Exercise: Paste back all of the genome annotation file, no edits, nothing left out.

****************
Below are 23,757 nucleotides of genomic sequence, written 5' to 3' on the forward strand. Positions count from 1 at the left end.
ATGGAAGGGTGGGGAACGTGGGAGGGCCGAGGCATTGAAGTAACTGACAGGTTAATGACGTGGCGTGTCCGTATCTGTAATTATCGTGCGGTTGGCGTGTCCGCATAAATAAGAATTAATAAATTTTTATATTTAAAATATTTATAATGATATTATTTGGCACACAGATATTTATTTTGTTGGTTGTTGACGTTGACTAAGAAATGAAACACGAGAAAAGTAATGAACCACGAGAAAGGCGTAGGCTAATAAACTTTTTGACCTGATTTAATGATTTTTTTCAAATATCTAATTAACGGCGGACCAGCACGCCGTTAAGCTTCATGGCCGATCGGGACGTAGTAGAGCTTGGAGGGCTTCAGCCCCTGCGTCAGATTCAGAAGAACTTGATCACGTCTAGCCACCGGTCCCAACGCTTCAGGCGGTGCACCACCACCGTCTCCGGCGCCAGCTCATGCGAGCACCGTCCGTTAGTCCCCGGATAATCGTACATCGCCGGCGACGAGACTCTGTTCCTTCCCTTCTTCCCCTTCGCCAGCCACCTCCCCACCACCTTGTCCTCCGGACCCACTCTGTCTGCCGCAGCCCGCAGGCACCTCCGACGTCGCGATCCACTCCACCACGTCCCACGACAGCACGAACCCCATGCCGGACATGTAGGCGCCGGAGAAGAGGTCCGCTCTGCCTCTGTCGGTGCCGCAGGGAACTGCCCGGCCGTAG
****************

Below are 23,757 nucleotides of genomic sequence, written 5' to 3' on the forward strand. Positions count from 1 at the left end.
ATGGAAGGGTGGGGAACGTGGGAGGGCCGAGGCATTGAAGTAACTGACAGGTTAATGACGTGGCGTGTCCGTATCTGTAATTATCGTGCGGTTGGCGTGTCCGCATAAATAAGAATTAATAAATTTTTATATTTAAAATATTTATAATGATATTATTTGGCACACAGATATTTATTTTGTTGGTTGTTGACGTTGACTAAGAAATGAAACACGAGAAAAGTAATGAACCACGAGAAAGGCGTAGGCTAATAAACTTTTTGACCTGATTTAATGATTTTTTTCAAATATCTAATTAACGGCGGACCAGCACGCCGTTAAGCTTCATGGCCGATCGGGACGTAGTAGAGCTTGGAGGGCTTCAGCCCCTGCGTCAGATTCAGAAGAACTTGATCACGTCTAGCCACCGGTCCCAACGCTTCAGGCGGTGCACCACCACCGTCTCCGGCGCCAGCTCATGCGAGCACCGTCCGTTAGTCCCCGGATAATCGTACATCGCCGGCGACGAGACTCTGTTCCTTCCCTTCTTCCCCTTCGCCAGCCACCTCCCCACCACCTTGTCCTCCGGACCCACTCTGTCTGCCGCAGCCCGCAGGCACCTCCGACGTCGCGATCCACTCCACCACGTCCCACGACAGCACGAACCCCATGCCGGACATGTAGGCGCCGGAGAAGAGGTCCGCTCTGCCTCTGTCGGTGCCGCAGGGAACTGCCCGGCCGTAG